The Lapland Forest Damage Project, funded by the Government of Finland during 1990-1994, was one of the first attempts by western scientists to explore the most polluted areas of Scandinavia (3). A multidisciplinary team conducted an integrated study on the distribution of pollutants from the nickel-copper smelters located in Monchegorsk and Nikel and on the environmental effects caused by these pollutants. An immediate reason for this large-scale project was the forest damage observed in Finnish Lapland in the late 1980s, which was assumed to be due to emissions from the Kola Peninsula. The project produced valuable information on the distribution of pollutants, the forest damage, the precipitation of contaminants and their fate in polluted soils, frost sensitivity in Scots pine, pine response to defoliation, scleroderris canker and a number of other subjects (3), and also attracted international scientific and public attention to the environmental problems of the Kola Peninsula. In particular, the project demonstrated that the average atmospheric S02 concentrations almost throughout Lapland remain within the range of 1-5 ug m~3, which is clearly below the level believed to be critical for forest ecosystems (3, 52).
However, occasionally (< 1% of hourly values) S02 may exceed 100 |Ug m 3 (3), and a potentially critical deposition of 0.3 gS m~2 yr4 is exceeded over an area of 150 000 km2, 32 000 km2 of which are in Finland and 19 000 km2 in Norway (52). Although adverse impact of pollutants on Scots pine and other plants is indisputable, the levels of the emission from the Kola smelters reaching Finnish Lapland are too low to cause forest death or visible forest damage (3). The forest damage incidents in Finnish Lapland are now believed to be due to the nutrient deficiency caused by the exceptional weather conditions of winter 1986-1987, when the rapid freezing of the soil led to root damage, in combination with the extensive epidemic of scleroderris canker (3, 53, 54).
At about the same time, a research program Evaluation of Man-made Environmental Changes in Fragile Northern Ecosystems was initiated by the Finnish and Soviet Academies. Along with fieldwork focusing on the soil seed bank, dwarf shrubs and small mammals, this project collected extensive information on earlier environmental research in the Kola Peninsula. To make this information available to the international scientific community, the international workshop Aerial Pollution in the Kola Peninsula was held in St. Petersburg in 1992; the proceedings of this workshop include a number of commissioned review papers by Russian scientists (1).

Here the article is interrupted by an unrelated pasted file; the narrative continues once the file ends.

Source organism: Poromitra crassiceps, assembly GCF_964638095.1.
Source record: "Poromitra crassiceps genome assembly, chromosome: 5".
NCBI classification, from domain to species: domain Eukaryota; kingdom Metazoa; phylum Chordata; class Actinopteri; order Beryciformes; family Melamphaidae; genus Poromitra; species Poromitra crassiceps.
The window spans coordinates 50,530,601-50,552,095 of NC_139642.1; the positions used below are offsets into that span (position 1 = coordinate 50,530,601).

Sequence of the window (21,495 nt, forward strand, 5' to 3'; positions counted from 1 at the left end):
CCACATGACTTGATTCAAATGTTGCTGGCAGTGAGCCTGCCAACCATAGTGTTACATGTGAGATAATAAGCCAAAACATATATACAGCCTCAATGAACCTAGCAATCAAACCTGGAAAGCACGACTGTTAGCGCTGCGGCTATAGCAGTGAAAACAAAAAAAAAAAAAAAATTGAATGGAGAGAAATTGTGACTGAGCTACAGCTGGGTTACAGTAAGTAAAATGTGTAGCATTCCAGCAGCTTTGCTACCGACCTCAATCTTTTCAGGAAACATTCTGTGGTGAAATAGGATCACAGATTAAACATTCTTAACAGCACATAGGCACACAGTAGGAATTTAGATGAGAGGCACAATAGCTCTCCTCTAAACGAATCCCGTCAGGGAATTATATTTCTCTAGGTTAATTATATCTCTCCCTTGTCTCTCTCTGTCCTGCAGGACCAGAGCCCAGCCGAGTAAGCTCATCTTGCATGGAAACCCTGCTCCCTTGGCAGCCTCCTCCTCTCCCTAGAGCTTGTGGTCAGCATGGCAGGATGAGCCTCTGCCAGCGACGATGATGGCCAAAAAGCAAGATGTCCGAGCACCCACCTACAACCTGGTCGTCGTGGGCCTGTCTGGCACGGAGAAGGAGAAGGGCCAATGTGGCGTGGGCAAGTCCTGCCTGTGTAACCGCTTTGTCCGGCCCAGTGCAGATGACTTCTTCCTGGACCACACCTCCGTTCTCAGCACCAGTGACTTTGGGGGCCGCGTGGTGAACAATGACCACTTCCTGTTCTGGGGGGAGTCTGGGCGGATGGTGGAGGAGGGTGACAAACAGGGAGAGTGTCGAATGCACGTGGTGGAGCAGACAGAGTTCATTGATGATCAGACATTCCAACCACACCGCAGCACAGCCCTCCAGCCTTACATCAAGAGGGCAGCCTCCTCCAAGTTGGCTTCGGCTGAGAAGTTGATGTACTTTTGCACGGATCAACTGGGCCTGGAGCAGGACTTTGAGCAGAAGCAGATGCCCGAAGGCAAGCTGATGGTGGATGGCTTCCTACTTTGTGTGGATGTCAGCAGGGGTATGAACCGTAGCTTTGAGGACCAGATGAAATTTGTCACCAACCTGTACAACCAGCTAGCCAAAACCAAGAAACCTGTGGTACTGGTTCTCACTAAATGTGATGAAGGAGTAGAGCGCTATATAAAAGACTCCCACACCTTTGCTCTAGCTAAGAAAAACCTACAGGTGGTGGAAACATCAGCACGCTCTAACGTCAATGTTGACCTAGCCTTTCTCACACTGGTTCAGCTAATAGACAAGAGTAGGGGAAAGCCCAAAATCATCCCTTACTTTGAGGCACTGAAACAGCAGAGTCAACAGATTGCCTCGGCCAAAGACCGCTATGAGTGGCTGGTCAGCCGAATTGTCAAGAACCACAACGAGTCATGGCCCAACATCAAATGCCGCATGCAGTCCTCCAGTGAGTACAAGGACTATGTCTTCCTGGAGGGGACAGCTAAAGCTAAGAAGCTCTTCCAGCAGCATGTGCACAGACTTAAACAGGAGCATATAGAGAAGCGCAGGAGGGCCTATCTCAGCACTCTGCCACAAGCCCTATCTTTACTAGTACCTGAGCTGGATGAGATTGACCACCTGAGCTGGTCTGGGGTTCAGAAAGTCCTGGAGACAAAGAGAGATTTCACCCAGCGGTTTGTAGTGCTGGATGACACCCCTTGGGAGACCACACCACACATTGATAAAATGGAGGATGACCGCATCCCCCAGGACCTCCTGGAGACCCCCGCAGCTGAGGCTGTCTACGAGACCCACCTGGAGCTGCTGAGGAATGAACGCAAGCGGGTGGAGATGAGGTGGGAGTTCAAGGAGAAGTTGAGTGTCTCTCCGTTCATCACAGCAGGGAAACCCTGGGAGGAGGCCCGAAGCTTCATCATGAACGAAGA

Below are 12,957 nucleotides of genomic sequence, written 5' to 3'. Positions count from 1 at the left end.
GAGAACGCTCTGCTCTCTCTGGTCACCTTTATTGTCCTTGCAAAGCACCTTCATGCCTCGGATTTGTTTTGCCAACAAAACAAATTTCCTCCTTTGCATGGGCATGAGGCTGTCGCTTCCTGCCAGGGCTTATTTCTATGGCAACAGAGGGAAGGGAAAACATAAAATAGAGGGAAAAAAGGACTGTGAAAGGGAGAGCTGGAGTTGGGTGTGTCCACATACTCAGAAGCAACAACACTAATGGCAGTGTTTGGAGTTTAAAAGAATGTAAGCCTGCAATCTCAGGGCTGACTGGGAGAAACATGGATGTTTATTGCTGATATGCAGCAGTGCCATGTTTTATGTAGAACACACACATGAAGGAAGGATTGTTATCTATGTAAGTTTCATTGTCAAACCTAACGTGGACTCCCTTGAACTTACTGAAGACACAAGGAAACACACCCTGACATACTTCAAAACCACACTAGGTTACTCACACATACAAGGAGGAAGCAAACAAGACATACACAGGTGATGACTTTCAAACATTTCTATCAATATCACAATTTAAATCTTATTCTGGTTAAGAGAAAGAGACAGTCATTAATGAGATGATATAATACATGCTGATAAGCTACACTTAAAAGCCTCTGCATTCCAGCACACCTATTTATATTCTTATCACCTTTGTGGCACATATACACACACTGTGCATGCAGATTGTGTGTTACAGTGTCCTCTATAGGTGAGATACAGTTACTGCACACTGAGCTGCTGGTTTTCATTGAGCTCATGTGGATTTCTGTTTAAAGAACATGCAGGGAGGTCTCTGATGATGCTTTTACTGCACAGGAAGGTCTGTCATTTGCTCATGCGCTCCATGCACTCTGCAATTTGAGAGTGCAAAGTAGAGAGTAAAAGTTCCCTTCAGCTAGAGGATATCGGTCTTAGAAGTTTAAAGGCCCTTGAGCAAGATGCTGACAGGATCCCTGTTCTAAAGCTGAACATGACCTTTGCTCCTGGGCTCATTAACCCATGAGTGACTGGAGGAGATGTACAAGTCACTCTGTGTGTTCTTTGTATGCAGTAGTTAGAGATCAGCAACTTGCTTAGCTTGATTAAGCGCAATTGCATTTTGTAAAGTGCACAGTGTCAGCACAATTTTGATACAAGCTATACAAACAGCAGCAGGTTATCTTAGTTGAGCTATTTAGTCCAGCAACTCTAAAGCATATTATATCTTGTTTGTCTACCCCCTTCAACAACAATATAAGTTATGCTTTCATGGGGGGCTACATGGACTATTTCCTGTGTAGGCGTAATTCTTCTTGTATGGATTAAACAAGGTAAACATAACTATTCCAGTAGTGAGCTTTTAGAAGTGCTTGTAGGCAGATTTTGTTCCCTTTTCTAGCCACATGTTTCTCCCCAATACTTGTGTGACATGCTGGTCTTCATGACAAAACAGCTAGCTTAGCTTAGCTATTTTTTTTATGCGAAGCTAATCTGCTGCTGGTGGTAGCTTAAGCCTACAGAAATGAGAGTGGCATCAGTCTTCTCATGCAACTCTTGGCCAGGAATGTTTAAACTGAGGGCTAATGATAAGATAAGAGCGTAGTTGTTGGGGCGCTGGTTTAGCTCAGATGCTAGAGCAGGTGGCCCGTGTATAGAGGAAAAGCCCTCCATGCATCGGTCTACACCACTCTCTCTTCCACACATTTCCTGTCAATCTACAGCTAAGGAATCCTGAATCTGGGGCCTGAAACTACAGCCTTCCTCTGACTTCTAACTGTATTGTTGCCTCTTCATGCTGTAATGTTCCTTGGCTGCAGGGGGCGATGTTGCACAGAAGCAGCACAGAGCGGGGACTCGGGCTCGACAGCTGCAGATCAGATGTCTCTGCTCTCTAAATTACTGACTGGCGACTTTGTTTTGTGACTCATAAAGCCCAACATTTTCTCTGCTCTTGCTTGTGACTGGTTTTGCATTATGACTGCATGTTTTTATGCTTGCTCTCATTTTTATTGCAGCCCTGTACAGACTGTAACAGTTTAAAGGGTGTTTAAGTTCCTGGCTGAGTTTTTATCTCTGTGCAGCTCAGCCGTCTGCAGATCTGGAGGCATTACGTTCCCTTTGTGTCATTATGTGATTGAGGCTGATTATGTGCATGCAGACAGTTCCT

Particular attention during the past decade has been paid to ecogeochemical mapping (1, 42). The most extensive project, carried out during 1991-1996 by the Geological Surveys of Norway and Finland together with the Central Kola Expedition (4), resulted in the publication of the Environmental Geochemical Atlas (55). In line with this study, a multi-decadal database on pollutant concentrations in different media (soils, plants, animals) is being created within the framework of the EU-BASIS project. This database in combination with the project's Geographical Information System will serve as a basis for further studies of the impact of global change on the central part of the Kola Peninsula.
Research conducted in industrially polluted areas generally deals with either soil or plants; zoological studies are relatively scarce. Several individual projects have examined the changes in insect communities due to pollution impact (56). Since 1991, researchers from the Section of Ecology, University of Turku, Finland, have studied the effects of environmental contamination and habitat disturbance on insect-plant relationships (55-58) and the movement of metals along terrestrial food chains (59, 60). In particular, this group demonstrated that soil acidification enhances transport of nickel from roots to leaves of mountain birch, Betula pubescens ssp. czerepanovii (60). Recently, this work has been linked with the problems of global change within the framework of the BASIS project, and the first experiments were conducted in 1998-1999 to evaluate the interactive effects of pollution and higher temperatures—simulating future climate scenario—on plant quality for insect herbivores.
Although the amount of environmental information collected to date is impressive, there are still several gaps in our knowledge of pollutants, organisms, habitats, and effects, which need to be filled in order to (i) obtain a complete and integrated picture of ecosystem processes caused by pollution; (ii) predict the further dynamics of these ecosystems; and (ø) elaborate a strategy of ecosystem recovery (37). In particular, we are not aware of any data on the biotic effects of contamination by strontium-containing dust (1, 41) from the processing and transportation of apatite ores. Also the winter ecology of plants and animals is nearly a white spot in our understanding of ecosystem responses to pollution.
LIFE WITH POLLUTION
Ambio Vol. 29 No. 8, Dec. 2000